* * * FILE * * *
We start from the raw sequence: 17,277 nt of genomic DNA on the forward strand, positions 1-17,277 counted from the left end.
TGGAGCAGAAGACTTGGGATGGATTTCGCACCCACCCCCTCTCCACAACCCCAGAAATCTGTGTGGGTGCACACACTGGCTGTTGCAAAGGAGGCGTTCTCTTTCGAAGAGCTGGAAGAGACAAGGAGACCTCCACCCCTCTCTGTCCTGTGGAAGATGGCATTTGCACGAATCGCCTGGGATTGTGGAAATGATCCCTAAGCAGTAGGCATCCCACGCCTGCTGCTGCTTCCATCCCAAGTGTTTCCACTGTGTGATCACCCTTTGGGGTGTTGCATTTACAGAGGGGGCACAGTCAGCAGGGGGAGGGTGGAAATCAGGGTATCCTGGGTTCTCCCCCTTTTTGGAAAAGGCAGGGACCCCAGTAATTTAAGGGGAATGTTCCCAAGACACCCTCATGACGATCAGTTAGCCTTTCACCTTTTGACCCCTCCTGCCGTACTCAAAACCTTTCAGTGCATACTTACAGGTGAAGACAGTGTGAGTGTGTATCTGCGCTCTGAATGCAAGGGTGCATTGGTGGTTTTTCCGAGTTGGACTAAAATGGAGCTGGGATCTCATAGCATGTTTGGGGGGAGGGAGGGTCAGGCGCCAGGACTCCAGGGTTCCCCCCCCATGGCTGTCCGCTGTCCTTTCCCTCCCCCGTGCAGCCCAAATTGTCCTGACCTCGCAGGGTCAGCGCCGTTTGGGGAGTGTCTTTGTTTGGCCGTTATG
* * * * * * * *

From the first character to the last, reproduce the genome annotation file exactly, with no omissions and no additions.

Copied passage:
We start from the raw sequence: 17,277 nt of genomic DNA on the forward strand, positions 1-17,277 counted from the left end.
TGGAGCAGAAGACTTGGGATGGATTTCGCACCCACCCCCTCTCCACAACCCCAGAAATCTGTGTGGGTGCACACACTGGCTGTTGCAAAGGAGGCGTTCTCTTTCGAAGAGCTGGAAGAGACAAGGAGACCTCCACCCCTCTCTGTCCTGTGGAAGATGGCATTTGCACGAATCGCCTGGGATTGTGGAAATGATCCCTAAGCAGTAGGCATCCCACGCCTGCTGCTGCTTCCATCCCAAGTGTTTCCACTGTGTGATCACCCTTTGGGGTGTTGCATTTACAGAGGGGGCACAGTCAGCAGGGGGAGGGTGGAAATCAGGGTATCCTGGGTTCTCCCCCTTTTTGGAAAAGGCAGGGACCCCAGTAATTTAAGGGGAATGTTCCCAAGACACCCTCATGACGATCAGTTAGCCTTTCACCTTTTGACCCCTCCTGCCGTACTCAAAACCTTTCAGTGCATACTTACAGGTGAAGACAGTGTGAGTGTGTATCTGCGCTCTGAATGCAAGGGTGCATTGGTGGTTTTTCCGAGTTGGACTAAAATGGAGCTGGGATCTCATAGCATGTTTGGGGGGAGGGAGGGTCAGGCGCCAGGACTCCAGGGTTCCCCCCCCATGGCTGTCCGCTGTCCTTTCCCTCCCCCGTGCAGCCCAAATTGTCCTGACCTCGCAGGGTCAGCGCCGTTTGGGGAGTGTCTTTGTTTGGCCGTTATG